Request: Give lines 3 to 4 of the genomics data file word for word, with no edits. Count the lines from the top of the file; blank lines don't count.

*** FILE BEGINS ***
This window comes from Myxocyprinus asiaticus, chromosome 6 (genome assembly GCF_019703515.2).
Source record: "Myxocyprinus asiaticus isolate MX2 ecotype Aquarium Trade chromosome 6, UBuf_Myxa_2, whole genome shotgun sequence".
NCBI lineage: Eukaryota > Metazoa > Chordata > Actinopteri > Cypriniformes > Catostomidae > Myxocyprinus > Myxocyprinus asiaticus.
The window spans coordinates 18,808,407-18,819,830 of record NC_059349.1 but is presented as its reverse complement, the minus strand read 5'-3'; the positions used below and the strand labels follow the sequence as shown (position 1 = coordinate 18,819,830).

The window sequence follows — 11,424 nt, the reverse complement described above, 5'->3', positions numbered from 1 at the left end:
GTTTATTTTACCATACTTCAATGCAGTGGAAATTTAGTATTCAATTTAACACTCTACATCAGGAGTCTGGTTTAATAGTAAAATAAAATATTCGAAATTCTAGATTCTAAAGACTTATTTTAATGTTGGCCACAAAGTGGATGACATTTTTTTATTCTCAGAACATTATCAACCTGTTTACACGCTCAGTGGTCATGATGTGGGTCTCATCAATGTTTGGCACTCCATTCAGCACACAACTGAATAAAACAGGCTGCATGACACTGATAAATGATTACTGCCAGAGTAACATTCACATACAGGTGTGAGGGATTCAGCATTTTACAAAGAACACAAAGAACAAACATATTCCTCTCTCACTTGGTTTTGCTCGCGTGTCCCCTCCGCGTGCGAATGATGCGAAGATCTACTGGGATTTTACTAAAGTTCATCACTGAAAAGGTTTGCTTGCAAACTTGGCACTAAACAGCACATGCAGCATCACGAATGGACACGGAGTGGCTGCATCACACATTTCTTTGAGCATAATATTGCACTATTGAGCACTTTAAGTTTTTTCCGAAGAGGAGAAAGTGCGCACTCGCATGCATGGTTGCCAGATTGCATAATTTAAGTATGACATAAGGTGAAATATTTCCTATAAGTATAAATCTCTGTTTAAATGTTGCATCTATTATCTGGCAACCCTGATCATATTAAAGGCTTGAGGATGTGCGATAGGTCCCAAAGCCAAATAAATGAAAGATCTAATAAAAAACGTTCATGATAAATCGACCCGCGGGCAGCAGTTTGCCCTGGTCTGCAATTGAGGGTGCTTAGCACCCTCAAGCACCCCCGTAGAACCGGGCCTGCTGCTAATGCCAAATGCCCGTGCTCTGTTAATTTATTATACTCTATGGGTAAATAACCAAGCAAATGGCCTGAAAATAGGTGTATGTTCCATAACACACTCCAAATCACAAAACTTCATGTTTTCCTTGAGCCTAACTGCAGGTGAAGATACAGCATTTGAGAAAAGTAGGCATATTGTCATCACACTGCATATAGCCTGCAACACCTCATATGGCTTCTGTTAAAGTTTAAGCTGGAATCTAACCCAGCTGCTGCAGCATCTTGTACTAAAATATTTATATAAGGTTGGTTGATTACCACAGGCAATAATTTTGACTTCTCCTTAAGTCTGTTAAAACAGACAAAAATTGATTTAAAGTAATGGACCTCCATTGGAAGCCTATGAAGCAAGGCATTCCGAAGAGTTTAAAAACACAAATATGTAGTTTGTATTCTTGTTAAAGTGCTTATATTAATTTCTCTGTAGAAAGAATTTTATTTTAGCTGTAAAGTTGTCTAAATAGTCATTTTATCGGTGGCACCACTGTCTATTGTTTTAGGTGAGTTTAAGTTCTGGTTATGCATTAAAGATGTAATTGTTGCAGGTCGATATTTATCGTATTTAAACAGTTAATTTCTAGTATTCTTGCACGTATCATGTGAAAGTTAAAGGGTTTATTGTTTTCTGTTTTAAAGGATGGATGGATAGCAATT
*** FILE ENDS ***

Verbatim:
NCBI lineage: Eukaryota > Metazoa > Chordata > Actinopteri > Cypriniformes > Catostomidae > Myxocyprinus > Myxocyprinus asiaticus.
The window spans coordinates 18,808,407-18,819,830 of record NC_059349.1 but is presented as its reverse complement, the minus strand read 5'-3'; the positions used below and the strand labels follow the sequence as shown (position 1 = coordinate 18,819,830).